Similar Approaches
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Author: Gianpiero Pescarmona
Date: 31/03/2010


Eredi di Maturana?


Medicina Moderna di Beppe Rocca

Rocca, un video di introduzione

Master in Global Health

What do students do when they are fed up with not cool educational software? They create the learning platform that they like!

Course of Clinical Biochemistry

BioCoder, the newsletter of biological revolution (O'Reilly)


How to collect and order info from the Web

Everything is miscellaneous / Elogio del disordine - David Weinberger 2007

How to evaluate medical info from the Web


How to use the Web to teach: An example

Difficult Problems in Cyberlaw, a January course taught by Professor Jonathan Zittrain and Elizabeth Stark, co-hosted by Stanford Law School and Harvard Law SchooI.

January 25th, 2010

Want to see one way to use the Web to teach? Berkman’s Jonathan Zittrain and Stanford Law’s Elizabeth Stark are teaching a course called Difficult Problems in Cyberlaw. It looks like they have students creating wiki pages for the various topics being discussed. The one on “The Future of Wikipedia” is a terrific resource for exploring the issues Wikipedia is facing.

Among the many things I like about this approach: It implicitly makes the process of learning — which we have traditionally taken as an inward process — a social, outbound process. By learning this way. we are not only enriching ourselves, but enriching our world.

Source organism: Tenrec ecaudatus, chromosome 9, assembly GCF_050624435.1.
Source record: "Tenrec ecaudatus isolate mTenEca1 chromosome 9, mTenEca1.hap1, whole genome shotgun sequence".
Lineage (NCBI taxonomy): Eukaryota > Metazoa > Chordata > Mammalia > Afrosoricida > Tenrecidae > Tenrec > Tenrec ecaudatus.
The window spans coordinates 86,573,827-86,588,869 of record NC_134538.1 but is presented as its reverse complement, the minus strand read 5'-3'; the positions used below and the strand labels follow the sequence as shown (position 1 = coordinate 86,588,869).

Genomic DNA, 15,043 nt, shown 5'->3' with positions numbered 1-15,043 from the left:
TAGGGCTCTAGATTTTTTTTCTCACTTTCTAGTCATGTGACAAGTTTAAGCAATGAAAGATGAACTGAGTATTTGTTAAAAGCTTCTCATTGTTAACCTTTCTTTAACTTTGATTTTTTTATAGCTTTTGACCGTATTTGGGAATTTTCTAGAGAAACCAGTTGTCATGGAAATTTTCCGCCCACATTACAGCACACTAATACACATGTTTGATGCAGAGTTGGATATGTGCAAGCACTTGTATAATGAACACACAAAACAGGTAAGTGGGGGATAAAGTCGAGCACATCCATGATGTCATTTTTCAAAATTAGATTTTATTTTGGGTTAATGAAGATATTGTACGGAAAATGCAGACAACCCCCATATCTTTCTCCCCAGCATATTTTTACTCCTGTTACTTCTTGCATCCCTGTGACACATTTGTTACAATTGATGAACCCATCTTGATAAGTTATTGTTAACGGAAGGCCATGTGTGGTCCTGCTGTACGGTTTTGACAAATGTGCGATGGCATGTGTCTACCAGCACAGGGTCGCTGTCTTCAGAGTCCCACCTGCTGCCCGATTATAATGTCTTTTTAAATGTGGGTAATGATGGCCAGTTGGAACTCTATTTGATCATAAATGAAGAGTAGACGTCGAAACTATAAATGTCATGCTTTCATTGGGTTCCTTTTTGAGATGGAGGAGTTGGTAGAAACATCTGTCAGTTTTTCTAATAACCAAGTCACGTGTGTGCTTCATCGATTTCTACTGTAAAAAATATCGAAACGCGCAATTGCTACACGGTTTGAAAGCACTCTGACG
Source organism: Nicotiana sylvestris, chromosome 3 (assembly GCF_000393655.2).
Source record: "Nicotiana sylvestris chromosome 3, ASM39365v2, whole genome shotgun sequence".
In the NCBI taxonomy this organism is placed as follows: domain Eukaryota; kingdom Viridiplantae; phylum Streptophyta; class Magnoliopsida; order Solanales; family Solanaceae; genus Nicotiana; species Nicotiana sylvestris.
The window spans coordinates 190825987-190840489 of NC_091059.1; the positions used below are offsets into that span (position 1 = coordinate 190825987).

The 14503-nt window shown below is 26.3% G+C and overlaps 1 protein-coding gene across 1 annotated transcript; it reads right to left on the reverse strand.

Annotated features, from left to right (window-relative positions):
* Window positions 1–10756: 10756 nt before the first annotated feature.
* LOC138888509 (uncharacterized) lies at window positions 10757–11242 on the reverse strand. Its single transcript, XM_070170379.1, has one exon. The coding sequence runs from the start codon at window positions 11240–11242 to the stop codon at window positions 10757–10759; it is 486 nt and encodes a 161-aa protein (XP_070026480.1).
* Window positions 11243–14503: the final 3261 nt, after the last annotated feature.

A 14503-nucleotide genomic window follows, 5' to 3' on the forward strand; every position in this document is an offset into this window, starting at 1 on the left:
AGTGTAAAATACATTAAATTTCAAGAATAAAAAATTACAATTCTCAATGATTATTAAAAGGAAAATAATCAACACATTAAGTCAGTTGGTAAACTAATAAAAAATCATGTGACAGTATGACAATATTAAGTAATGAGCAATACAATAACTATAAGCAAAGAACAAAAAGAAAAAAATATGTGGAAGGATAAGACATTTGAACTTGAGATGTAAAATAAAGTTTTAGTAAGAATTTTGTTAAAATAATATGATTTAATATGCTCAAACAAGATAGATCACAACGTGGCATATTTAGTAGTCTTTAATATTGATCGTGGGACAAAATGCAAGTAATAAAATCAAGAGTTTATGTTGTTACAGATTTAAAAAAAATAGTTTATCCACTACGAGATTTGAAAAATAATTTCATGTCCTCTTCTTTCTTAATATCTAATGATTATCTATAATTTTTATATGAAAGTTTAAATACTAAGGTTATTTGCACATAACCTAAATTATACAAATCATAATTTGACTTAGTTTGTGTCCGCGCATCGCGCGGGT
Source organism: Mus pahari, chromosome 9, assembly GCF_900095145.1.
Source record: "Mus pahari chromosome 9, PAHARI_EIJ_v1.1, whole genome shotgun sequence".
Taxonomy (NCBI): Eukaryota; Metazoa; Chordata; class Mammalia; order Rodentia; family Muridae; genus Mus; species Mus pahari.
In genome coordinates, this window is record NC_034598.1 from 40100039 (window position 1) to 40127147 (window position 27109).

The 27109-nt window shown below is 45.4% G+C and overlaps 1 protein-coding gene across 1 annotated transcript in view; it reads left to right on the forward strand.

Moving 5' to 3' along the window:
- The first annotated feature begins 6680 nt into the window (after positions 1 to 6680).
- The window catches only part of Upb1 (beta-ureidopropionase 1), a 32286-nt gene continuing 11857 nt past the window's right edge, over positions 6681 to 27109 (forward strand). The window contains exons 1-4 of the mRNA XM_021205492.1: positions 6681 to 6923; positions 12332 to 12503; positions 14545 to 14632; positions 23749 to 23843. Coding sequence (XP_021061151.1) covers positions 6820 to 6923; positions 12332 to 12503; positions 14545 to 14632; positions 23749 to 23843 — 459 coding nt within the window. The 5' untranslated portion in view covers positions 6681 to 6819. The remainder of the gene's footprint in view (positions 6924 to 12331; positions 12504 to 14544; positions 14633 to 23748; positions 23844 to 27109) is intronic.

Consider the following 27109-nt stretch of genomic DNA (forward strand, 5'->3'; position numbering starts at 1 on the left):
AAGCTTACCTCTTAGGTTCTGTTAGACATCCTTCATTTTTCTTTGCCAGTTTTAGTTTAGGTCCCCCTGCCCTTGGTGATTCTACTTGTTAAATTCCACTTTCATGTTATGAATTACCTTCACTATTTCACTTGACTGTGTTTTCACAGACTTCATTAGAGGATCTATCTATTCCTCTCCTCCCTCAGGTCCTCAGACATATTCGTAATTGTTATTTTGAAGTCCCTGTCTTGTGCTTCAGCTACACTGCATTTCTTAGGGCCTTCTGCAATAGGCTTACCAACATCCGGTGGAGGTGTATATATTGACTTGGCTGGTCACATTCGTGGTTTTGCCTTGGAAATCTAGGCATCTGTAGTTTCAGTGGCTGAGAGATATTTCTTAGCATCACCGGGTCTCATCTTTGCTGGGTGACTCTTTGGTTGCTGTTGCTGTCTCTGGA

Fabio Casati

My only criticism: I wish the pages had prominent pointers to a main page that explains that the pages are part of a course.

The Human Whisperer:Abraham Verghese at Stanford

Verghese believes in the curative power of literature for physicians. Writing is a way to explore what they see every day and can’t share. Reading is a way for students to revive the empathy that gets lost in the process of medical training. Modern training “takes lovely people and converts them into bottom-line, somewhat cynical, disease-oriented people,” Verghese insists. “We teach them to convert into our language, which we need for diagnosis. We rob the story of everything human about it.” After a while: “Imagining suffering is a struggle. The danger is we begin to talk about the diabetic in bed three.” Literature, on the other hand, is full of suffering. He likes to teach his students Chekhov, and is apt to recite a poem off the top of his head by William Carlos Williams—two other writer/physicians.

My comment: the patient feelings may be much more sensitive to body failures than any of our diagnostic techniques. Asking the right question is what physician should learn to do.


The Problem With Sugar-Daddy Science

The pursuit of money from wealthy donors distorts the research process—and yields flashy projects that don’t help and don’t work.

SEP 18, 2019

  • Next, research and philanthropy should recognize that improving people’s lives usually involves a series of adjustments to complex systems, not a single revolutionary invention. The Boston-based nonprofit Partners in Health is a model here. It tackles problems that eluded medical charities for decades, such as drug-resistant tuberculosis, by taking on underlying issues—like the malnutrition that makes people vulnerable to TB in the first place—instead of just prescribing drugs. Instead of attempting to build a food computer, a lab could identify a more immediate need, such as cheap, easy-to-clean food-handling equipment, and invent that. No one should fear losing prestige by fixing real problems.
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